The Chargers opened Sunday’s AFC divisional playoff game against the New England Patriots in their usual “cover-three” zone defense. For long stretches of the first half in frigid Gillette Stadium, the scheme looked more like a cover-none.
Patriots quarterback Tom Brady, the 41-year-old veteran who was supposedly slowed by age and a nagging knee injury, sliced and diced his way through the Chargers defense with such little resistance in the first 30 minutes that the Patriots scored 31 unanswered points en route to an easy 41-28 victory.
When Brady wasn’t freezing the Chargers’ second-level defenders with play-action fakes and burning them with passes to slot receiver Julian Edelman over the middle, he was dumping screen passes or check-down throws to running back James White in the flat.
With the secondary sufficiently softened by Brady’s quick strikes and the Chargers’ front four keying in on the pass-rush, Patriots running back Sony Michel found enough room to rush for 129 yards and three touchdowns in 24 carries.
By the time Brady embraced Chargers quarterback Philip Rivers after the game, the Patriots quarterback had amassed 343 yards passing, completing 34 of 44 attempts, to lead New England to next Sunday’s AFC championship game at Kansas City.
“That’s what Tom Brady does — he executes, he does his job,” Chargers safety Adrian Phillips said. “He’s like a machine. It wasn’t doing anything different or anything that was really throwing us off. Their offense as a whole just did their job, and we didn’t as a defense.”
White caught 15 passes for 97 yards, tying former Philadelphia Eagles running back Darren Sproles’ playoff record for most receptions in a single game in the Super Bowl era, and Edelman caught nine passes for 151 yards.
The Chargers did not sack Brady once, and they had only two quarterback hits. Brady was so accurate and his receivers had so much room to operate that the Chargers registered only one pass breakup.
“He did a really good job of getting rid of the ball quickly,” Chargers defensive end Joey Bosa said of Brady. “Every single time I won a pass rush, and I did win a few of them, the ball was gone.
“We were talking [with] each other and I’d say, ‘Stop getting rid of the ball so fast.’ He said, ‘Stop getting to me so fast, and I won’t have to get rid of it.’ Every time you went to rush, you look up and the ball is gone. It’s demoralizing.”
A week ago, Chargers defensive coordinator Gus Bradley was praised for devising a “7-Eleven” scheme in which seven defensive backs and four down linemen bottled up the Ravens for three quarters and sacked speedy and elusive quarterback Lamar Jackson seven times in a 23-17 wild-card win.
The Chargers started Sunday with the same smaller unit, using safeties Jahleel Addae and Phillips as inside linebackers and Desmond King at slot cornerback, but they quickly transitioned to the more traditional nickel and dime packages, with bigger linebackers Kyle Emanuel and Hayes Pullard in the middle.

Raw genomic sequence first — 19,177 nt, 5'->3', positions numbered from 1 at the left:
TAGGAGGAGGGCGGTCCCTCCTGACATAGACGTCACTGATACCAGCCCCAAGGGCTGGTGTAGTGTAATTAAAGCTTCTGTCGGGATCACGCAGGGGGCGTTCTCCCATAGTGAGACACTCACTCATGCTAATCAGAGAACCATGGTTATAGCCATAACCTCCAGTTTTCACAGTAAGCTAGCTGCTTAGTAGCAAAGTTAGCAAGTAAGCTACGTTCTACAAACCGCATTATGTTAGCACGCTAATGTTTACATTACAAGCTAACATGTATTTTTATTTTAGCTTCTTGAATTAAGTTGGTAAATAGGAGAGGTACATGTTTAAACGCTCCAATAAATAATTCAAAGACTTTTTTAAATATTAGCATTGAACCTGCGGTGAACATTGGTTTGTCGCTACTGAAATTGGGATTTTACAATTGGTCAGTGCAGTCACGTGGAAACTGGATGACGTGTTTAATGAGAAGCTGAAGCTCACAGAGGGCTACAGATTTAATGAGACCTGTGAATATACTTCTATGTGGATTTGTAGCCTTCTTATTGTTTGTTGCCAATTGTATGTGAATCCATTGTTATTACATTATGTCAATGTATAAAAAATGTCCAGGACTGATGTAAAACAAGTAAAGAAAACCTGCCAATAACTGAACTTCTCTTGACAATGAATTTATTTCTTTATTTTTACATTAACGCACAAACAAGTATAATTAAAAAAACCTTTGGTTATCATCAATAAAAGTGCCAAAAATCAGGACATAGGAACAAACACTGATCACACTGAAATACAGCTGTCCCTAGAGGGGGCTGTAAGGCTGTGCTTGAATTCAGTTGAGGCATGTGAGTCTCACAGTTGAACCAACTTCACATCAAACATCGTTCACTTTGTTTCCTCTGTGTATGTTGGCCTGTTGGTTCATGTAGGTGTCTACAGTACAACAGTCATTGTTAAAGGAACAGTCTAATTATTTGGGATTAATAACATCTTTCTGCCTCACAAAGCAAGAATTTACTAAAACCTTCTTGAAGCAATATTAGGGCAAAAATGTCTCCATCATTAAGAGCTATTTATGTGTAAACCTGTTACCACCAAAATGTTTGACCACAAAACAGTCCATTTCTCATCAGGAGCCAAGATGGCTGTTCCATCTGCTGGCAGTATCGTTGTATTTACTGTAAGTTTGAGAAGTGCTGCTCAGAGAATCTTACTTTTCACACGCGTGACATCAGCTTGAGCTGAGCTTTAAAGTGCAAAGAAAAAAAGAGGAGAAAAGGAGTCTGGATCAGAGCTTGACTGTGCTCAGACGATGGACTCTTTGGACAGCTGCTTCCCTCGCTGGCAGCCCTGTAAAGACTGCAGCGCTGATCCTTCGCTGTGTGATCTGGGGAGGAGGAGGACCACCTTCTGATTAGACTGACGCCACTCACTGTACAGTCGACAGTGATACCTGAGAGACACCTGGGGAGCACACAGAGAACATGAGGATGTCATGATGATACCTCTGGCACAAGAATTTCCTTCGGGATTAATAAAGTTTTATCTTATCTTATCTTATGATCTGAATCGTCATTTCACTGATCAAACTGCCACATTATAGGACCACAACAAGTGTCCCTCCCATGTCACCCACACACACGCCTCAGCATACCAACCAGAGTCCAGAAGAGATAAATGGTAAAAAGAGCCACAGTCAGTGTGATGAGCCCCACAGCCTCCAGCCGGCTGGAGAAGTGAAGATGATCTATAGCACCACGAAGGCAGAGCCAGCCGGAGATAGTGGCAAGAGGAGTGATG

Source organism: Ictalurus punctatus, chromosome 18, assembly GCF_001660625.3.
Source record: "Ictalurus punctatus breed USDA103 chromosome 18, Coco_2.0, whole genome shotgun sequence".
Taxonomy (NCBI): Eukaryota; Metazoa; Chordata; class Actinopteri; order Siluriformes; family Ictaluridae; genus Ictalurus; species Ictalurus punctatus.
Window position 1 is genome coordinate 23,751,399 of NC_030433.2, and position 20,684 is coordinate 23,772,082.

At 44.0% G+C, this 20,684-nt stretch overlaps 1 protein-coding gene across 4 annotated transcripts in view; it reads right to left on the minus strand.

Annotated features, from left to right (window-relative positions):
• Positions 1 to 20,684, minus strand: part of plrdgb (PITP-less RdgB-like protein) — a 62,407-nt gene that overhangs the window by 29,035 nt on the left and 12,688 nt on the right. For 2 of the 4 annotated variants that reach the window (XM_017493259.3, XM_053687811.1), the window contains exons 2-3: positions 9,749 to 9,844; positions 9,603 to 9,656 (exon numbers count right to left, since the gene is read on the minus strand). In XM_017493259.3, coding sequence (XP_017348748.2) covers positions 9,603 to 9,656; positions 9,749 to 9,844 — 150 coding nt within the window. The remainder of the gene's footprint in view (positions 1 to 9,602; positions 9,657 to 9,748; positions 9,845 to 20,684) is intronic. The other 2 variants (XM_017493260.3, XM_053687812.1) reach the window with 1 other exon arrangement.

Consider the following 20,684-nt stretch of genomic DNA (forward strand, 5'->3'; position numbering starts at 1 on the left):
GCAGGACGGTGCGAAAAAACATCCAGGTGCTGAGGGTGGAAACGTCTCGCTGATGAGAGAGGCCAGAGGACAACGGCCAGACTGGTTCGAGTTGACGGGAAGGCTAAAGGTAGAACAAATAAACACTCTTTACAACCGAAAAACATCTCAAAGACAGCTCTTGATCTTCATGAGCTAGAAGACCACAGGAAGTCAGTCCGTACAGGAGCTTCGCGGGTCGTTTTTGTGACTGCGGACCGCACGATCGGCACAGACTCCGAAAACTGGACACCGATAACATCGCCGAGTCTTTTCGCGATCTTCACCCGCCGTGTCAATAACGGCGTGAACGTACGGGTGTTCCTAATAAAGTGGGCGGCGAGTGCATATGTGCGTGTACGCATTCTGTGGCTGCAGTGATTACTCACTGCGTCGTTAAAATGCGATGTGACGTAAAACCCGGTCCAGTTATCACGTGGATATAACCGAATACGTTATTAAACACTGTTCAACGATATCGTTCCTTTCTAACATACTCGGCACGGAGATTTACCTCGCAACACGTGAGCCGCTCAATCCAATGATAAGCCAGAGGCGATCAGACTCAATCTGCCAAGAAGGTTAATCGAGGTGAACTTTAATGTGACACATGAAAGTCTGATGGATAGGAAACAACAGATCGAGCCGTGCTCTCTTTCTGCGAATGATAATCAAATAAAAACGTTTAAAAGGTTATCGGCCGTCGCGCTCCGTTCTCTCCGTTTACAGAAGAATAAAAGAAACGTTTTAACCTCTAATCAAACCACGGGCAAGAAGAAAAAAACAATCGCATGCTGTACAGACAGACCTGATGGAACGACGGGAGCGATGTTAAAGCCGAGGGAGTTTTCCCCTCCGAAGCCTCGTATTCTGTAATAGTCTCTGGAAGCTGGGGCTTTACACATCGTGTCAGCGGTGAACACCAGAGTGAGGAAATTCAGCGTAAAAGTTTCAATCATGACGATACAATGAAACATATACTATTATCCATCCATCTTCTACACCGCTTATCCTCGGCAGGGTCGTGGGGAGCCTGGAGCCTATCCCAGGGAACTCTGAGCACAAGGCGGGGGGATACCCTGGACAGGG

They even scrapped their zone defense for man-to-man coverage late in the second quarter, forcing their first three-and-out and first punt after the Patriots scored touchdowns on their first four possessions.
Even that positive turned into a negative, as King, the All-Pro return man, muffed the punt and Patriots linebacker Albert McClellan recovered at the Chargers’ 35-yard line. Four plays later, Michel scored on a five-yard run for a 35-7 lead with 1 minute 43 seconds left in the first half.
“That’s tough, but Des has done a great job all season,” Addae said. “You can’t pin one play on him. He’s All-Pro at that position. He’s won us games there. So when one person makes a mistake, we have to have his back.”
The Patriots, who advanced to their eighth straight AFC title game, had an extra week of rest and preparation, and it showed in offensive coordinator Josh McDaniels’ game plan.
“They did a great job of disguising, of motioning, of making stuff look different than what we saw on film,” safety Derwin James said. “And when you’re not stopping the run, the play-action usually gets open. That got the linebackers up a little bit, and Brady was just putting it in there every time.
“We weren’t stopping the run. We weren’t stopping the pass. That makes it hard. They were the better team today.”
Brady is known for his ability to identify coverage, anticipate blitzes, find the soft spots and seams in the secondary and pick apart defenses with his precision passing. Could the Chargers have played right into his hands by opening in a zone?
“No, we’ve done a fine job of playing zone all season, that’s what we do,” Addae said. “He just had a good game. Give credit where credit is due.”
The Chargers stuck with their man-to-man coverage in the second half and began blitzing more. Though they were unable to pressure Brady or hit him much, they did affect him a bit, limiting the Patriots to 151 total yards and six points in the second half.
But New England had 347 yards and 24 first downs in the first half and held possession for 20:11 compared to 9:49 for the Chargers. The game was essentially over in the second quarter.